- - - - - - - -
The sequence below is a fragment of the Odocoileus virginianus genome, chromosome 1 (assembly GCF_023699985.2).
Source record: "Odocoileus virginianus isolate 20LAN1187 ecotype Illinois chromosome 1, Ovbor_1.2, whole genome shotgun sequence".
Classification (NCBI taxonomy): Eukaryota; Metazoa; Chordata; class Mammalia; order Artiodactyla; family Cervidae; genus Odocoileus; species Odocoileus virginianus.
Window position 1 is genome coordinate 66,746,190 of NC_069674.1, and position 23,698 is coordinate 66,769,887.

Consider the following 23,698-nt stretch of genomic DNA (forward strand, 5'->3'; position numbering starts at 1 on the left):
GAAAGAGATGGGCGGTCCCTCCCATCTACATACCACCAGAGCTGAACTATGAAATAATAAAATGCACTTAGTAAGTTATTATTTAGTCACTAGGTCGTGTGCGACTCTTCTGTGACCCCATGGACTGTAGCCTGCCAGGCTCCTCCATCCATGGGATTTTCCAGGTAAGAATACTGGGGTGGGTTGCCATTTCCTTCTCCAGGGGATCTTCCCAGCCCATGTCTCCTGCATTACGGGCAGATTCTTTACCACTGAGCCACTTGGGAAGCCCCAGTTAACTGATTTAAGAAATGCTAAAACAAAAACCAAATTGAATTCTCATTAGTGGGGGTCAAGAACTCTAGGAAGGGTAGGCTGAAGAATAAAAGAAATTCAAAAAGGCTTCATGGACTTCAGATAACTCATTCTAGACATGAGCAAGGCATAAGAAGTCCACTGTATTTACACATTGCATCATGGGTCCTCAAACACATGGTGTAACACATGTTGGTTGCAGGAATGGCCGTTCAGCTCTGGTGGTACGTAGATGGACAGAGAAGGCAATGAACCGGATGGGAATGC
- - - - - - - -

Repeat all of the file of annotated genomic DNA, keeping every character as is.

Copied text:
The sequence below is a fragment of the Odocoileus virginianus genome, chromosome 1 (assembly GCF_023699985.2).
Source record: "Odocoileus virginianus isolate 20LAN1187 ecotype Illinois chromosome 1, Ovbor_1.2, whole genome shotgun sequence".
Classification (NCBI taxonomy): Eukaryota; Metazoa; Chordata; class Mammalia; order Artiodactyla; family Cervidae; genus Odocoileus; species Odocoileus virginianus.
Window position 1 is genome coordinate 66,746,190 of NC_069674.1, and position 23,698 is coordinate 66,769,887.

Consider the following 23,698-nt stretch of genomic DNA (forward strand, 5'->3'; position numbering starts at 1 on the left):
GAAAGAGATGGGCGGTCCCTCCCATCTACATACCACCAGAGCTGAACTATGAAATAATAAAATGCACTTAGTAAGTTATTATTTAGTCACTAGGTCGTGTGCGACTCTTCTGTGACCCCATGGACTGTAGCCTGCCAGGCTCCTCCATCCATGGGATTTTCCAGGTAAGAATACTGGGGTGGGTTGCCATTTCCTTCTCCAGGGGATCTTCCCAGCCCATGTCTCCTGCATTACGGGCAGATTCTTTACCACTGAGCCACTTGGGAAGCCCCAGTTAACTGATTTAAGAAATGCTAAAACAAAAACCAAATTGAATTCTCATTAGTGGGGGTCAAGAACTCTAGGAAGGGTAGGCTGAAGAATAAAAGAAATTCAAAAAGGCTTCATGGACTTCAGATAACTCATTCTAGACATGAGCAAGGCATAAGAAGTCCACTGTATTTACACATTGCATCATGGGTCCTCAAACACATGGTGTAACACATGTTGGTTGCAGGAATGGCCGTTCAGCTCTGGTGGTACGTAGATGGACAGAGAAGGCAATGAACCGGATGGGAATGC